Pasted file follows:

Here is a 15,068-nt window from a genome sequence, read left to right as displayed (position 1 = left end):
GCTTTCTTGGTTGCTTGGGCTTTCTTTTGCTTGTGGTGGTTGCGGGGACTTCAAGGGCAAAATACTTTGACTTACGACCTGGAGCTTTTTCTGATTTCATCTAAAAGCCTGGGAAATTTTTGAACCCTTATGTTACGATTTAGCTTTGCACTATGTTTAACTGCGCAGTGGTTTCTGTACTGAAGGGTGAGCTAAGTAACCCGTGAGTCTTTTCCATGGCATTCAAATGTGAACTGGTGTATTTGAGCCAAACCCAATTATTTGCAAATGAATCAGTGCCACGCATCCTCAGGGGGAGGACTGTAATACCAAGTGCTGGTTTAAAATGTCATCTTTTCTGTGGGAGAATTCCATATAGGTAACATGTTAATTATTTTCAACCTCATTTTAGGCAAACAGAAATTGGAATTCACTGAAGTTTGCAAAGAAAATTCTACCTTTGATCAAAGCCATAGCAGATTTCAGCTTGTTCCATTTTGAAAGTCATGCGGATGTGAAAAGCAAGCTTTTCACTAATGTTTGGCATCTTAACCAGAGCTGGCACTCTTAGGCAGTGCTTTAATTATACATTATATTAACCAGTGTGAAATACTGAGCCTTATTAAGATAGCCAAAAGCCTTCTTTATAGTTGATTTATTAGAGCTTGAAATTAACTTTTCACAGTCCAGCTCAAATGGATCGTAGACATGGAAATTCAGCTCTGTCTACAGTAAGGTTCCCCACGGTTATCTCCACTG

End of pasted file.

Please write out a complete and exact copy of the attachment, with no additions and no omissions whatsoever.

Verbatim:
Here is a 15,068-nt window from a genome sequence, read left to right as displayed (position 1 = left end):
GCTTTCTTGGTTGCTTGGGCTTTCTTTTGCTTGTGGTGGTTGCGGGGACTTCAAGGGCAAAATACTTTGACTTACGACCTGGAGCTTTTTCTGATTTCATCTAAAAGCCTGGGAAATTTTTGAACCCTTATGTTACGATTTAGCTTTGCACTATGTTTAACTGCGCAGTGGTTTCTGTACTGAAGGGTGAGCTAAGTAACCCGTGAGTCTTTTCCATGGCATTCAAATGTGAACTGGTGTATTTGAGCCAAACCCAATTATTTGCAAATGAATCAGTGCCACGCATCCTCAGGGGGAGGACTGTAATACCAAGTGCTGGTTTAAAATGTCATCTTTTCTGTGGGAGAATTCCATATAGGTAACATGTTAATTATTTTCAACCTCATTTTAGGCAAACAGAAATTGGAATTCACTGAAGTTTGCAAAGAAAATTCTACCTTTGATCAAAGCCATAGCAGATTTCAGCTTGTTCCATTTTGAAAGTCATGCGGATGTGAAAAGCAAGCTTTTCACTAATGTTTGGCATCTTAACCAGAGCTGGCACTCTTAGGCAGTGCTTTAATTATACATTATATTAACCAGTGTGAAATACTGAGCCTTATTAAGATAGCCAAAAGCCTTCTTTATAGTTGATTTATTAGAGCTTGAAATTAACTTTTCACAGTCCAGCTCAAATGGATCGTAGACATGGAAATTCAGCTCTGTCTACAGTAAGGTTCCCCACGGTTATCTCCACTG